The New York Times reported on Friday that Mick Mulvaney, Office of Management and Budget (OMB) director and acting director of the Consumer Financial Protection Bureau (CFPB), is pushing President Trump to name Kathy Kraninger, his deputy at the OMB, to head the controversial independent agency where his appointment as acting director is about to end due to statutory requirements.
“Mick Mulvaney, the White House budget director and acting head of the Consumer Financial Protection Bureau, has picked a deputy at the budget office, Kathy Kraninger, to succeed him at the consumer watchdog agency, according to two people familiar with the situation,” according to the Times report.
“Ms. Kraninger, who oversees the preparation of the budgets for several cabinet departments, was selected over the objection of some officials inside the White House, who argued that her relative inexperience — and association with Mr. Mulvaney — could scuttle her nomination,” the Times report continued.
Critics say that Kraninger is unqualified for the job. In addition, Federal Election Commission records confirm that Kraninger contributed to John Kasich’s campaign as late as April 2016, by which time President Trump was well on his way to securing the Republican presidential nomination.
According to FEC records, Kraninger contributed $250 to Kasich for America in April 2016, and another $250 in March 2016. In November 2015, she contributed $500 to the Jeb Bush campaign.
“If the rumors are true about a mid-level manager at OMB for CFPB director, then the White House is going down a dangerous path of Harriet Miers 2.0,” J.W. Verret, professor of Banking Law at George Mason University’s Antonin Scalia School of Law and former chief economist for the House Financial Services Committee under chairman Jeb Hensarling (R-TX), tells Breitbart News in an exclusive interview.
I’m sure Ms. Kraninger is a great appropriations and budget person, but she has zero experience in financial regulation, much less consumer credit policy. In fact, this situation is worse than Harriet Miers because at least Ms. Miers was a lawyer and knew something about law when former President George W. Bush nominated her to become an associate justice of the Supreme Court back in 2005.
“Ms. Kraninger is simply unqualified to be the head of the CFPB because she has no experience in financial services or consumer credit,” Verret concludes.
President Bush nominated Miers, an attorney on his White House staff and a friend from Texas, to become Associate Justice of the Supreme Court in October 2005, but the nomination was withdrawn less than a month later after scorching criticism of her qualifications from Republicans and Democrats alike.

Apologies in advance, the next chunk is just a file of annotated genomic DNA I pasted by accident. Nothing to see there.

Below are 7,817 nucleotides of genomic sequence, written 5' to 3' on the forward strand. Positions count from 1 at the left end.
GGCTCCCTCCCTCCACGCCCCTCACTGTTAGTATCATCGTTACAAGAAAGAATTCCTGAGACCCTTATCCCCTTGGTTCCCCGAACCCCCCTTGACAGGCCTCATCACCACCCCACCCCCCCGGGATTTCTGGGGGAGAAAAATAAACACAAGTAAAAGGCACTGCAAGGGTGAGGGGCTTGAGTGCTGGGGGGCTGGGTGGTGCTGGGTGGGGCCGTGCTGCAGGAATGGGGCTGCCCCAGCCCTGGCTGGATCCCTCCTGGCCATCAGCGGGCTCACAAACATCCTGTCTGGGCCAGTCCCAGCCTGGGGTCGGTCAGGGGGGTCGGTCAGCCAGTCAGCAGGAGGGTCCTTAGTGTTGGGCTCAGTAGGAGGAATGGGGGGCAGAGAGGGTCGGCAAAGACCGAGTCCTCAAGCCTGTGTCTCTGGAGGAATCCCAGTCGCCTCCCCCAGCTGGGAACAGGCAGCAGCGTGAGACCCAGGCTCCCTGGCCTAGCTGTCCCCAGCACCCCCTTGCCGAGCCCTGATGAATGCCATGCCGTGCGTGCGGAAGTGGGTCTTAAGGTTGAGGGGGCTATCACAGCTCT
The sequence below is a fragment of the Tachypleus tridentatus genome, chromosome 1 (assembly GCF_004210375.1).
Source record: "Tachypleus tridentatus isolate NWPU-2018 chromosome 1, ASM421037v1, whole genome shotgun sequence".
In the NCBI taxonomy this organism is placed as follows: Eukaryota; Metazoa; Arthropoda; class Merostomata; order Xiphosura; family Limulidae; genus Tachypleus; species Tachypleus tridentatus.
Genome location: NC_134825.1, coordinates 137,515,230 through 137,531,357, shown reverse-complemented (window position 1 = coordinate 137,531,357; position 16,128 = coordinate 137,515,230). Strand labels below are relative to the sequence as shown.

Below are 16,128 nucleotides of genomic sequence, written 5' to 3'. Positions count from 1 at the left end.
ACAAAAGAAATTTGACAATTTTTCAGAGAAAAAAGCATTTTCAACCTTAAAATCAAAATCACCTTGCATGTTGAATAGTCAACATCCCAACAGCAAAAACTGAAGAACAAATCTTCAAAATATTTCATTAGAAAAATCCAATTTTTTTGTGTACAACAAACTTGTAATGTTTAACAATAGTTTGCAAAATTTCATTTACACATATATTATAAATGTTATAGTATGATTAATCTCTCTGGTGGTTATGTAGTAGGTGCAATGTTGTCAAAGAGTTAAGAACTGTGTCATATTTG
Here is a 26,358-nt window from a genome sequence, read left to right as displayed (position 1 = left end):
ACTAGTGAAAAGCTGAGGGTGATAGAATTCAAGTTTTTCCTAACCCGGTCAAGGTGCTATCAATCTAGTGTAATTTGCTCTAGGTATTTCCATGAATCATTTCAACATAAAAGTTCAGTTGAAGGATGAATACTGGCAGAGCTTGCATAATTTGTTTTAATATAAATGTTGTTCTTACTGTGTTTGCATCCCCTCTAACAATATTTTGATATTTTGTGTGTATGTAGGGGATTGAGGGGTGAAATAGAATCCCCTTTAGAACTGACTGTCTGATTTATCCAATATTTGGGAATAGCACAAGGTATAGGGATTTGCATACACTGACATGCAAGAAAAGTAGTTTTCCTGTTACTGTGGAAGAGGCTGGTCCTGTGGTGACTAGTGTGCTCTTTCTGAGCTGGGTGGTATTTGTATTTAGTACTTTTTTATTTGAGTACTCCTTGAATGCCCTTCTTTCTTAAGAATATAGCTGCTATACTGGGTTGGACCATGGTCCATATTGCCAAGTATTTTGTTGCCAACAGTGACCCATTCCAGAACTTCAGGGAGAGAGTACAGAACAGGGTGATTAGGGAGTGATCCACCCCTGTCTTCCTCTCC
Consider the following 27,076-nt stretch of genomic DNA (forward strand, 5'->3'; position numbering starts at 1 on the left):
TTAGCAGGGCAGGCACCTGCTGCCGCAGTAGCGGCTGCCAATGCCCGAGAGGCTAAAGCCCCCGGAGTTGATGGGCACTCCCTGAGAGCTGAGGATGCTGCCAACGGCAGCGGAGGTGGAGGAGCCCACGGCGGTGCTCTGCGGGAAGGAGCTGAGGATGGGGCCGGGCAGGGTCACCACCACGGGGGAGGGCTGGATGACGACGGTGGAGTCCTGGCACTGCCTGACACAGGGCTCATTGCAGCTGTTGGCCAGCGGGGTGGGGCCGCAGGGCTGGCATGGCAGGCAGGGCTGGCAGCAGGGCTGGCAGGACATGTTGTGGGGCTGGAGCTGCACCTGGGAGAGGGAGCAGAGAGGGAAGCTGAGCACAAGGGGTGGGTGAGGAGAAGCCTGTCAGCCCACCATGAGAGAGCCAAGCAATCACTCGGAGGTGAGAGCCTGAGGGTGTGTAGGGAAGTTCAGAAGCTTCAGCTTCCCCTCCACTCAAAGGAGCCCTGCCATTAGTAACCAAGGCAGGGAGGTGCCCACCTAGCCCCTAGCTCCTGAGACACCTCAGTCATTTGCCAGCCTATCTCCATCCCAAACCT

Bush nominated Samuel Alito instead for the position on the Supreme Court, and the Senate confirmed him in January 2006.
Kraninger, a 2007 graduate of Georgetown University’s Law School, has served as program associate director for general government at the OMB since March 2017.
Prior to that, she was “the Republican Clerk for the Subcommittee on Homeland Security at the Senate Committee on Appropriations. Before that, she served as a Professional Staff Member of the Senate Homeland Security Appropriations Subcommittee and in a similar position for the Appropriations Subcommittee on Homeland Security in the U.S. House of Representatives,” according to securitydebrief.com:
She was also as Deputy Assistant Secretary for Policy (Screening Coordination)/Director of the Screening Coordination Office at DHS, overseeing all facets of planning and implementing significant screening programs, such as the Western Hemisphere Travel Initiative, Secure Flight, and the Transportation Worker Identification Credential program. She also supported TSA checkpoint operations and policies, visa policy, and CIS transformation initiative. Kraninger also served as a Policy Advisor to DHS Secretary Ridge.
According to all publicly available information about Kraninger, she apparently has no professional or academic background in banking or credit regulation, the central job of the CFPB.
President Trump named Mulvaney as acting director of the CFPB in November.
As Breitbart News reported in January:
The CFPB was established as a virtually unaccountable independent agency in a constitutionally questionable provision of the 2010 Dodd-Frank Act on the basis of disputed academic research on bankruptcies conducted by Sen. Elizabeth Warren (D-MA). The agency has been involved in a number of controversies about regulations issued under the direction of its former head, Richard Cordray, who is now a Democratic candidate for governor of Ohio.
Cordray won his party’s primary and now faces Republican Mike DeWine in the November election for governor of Ohio.
Cordray attempted to override President Trump’s pick of Mulvaney as acting director of CFPB by picking his own deputy, Leandra English, for that role, but the federal courts slapped down Cordray’s efforts, and Mulvaney has handled both the OMB director position and the acting director of CFPB position since then.
In January, Mark McWatters, chairman of the National Credit Union Administration, was rumored to be under consideration for CFPB director, but that potential nomination was scuttled after objections to his qualifications and conservative credentials surfaced.
Bloomberg reported last week:
Mulvaney, speaking with reporters Tuesday, said he was recently told by White House Counsel Don McGahn that the Trump administration will adhere to a June 22 deadline for selecting a permanent CFPB director. Trump met with one of the finalists for the job last week, according to Mulvaney, who said he doesn’t know who the candidate was.
“Mulvaney may not be leaving anytime soon because it could take the Senate months to sign off on his successor. Speaking with journalists at a Tuesday press briefing, Mulvaney said he expects to remain at the CFPB until late 2018,” the Bloomberg report added.